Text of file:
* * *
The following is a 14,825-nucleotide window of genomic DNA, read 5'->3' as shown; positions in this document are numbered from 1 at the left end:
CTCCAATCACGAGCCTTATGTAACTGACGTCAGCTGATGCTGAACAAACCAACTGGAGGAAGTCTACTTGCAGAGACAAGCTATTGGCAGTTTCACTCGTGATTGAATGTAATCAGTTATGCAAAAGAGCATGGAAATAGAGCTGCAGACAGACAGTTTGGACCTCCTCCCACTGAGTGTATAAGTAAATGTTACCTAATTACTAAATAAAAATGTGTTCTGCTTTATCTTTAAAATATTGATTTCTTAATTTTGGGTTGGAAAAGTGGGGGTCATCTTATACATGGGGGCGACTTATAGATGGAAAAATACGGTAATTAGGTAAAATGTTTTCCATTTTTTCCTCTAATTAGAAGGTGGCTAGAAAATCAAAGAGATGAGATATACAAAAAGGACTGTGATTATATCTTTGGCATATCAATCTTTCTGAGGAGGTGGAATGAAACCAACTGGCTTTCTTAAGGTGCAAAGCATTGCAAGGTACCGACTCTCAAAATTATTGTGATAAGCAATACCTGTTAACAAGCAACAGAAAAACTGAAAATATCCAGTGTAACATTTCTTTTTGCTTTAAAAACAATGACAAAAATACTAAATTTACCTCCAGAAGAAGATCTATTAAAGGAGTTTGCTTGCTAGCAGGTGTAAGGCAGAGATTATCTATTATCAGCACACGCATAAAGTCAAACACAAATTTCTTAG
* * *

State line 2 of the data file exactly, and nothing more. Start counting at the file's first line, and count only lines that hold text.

CTCCAATCACGAGCCTTATGTAACTGACGTCAGCTGATGCTGAACAAACCAACTGGAGGAAGTCTACTTGCAGAGACAAGCTATTGGCAGTTTCACTCGTGATTGAATGTAATCAGTTATGCAAAAGAGCATGGAAATAGAGCTGCAGACAGACAGTTTGGACCTCCTCCCACTGAGTGTATAAGTAAATGTTACCTAATTACTAAATAAAAATGTGTTCTGCTTTATCTTTAAAATATTGATTTCTTAATTTTGGGTTGGAAAAGTGGGGGTCATCTTATACATGGGGGCGACTTATAGATGGAAAAATACGGTAATTAGGTAAAATGTTTTCCATTTTTTCCTCTAATTAGAAGGTGGCTAGAAAATCAAAGAGATGAGATATACAAAAAGGACTGTGATTATATCTTTGGCATATCAATCTTTCTGAGGAGGTGGAATGAAACCAACTGGCTTTCTTAAGGTGCAAAGCATTGCAAGGTACCGACTCTCAAAATTATTGTGATAAGCAATACCTGTTAACAAGCAACAGAAAAACTGAAAATATCCAGTGTAACATTTCTTTTTGCTTTAAAAACAATGACAAAAATACTAAATTTACCTCCAGAAGAAGATCTATTAAAGGAGTTTGCTTGCTAGCAGGTGTAAGGCAGAGATTATCTATTATCAGCACACGCATAAAGTCAAACACAAATTTCTTAG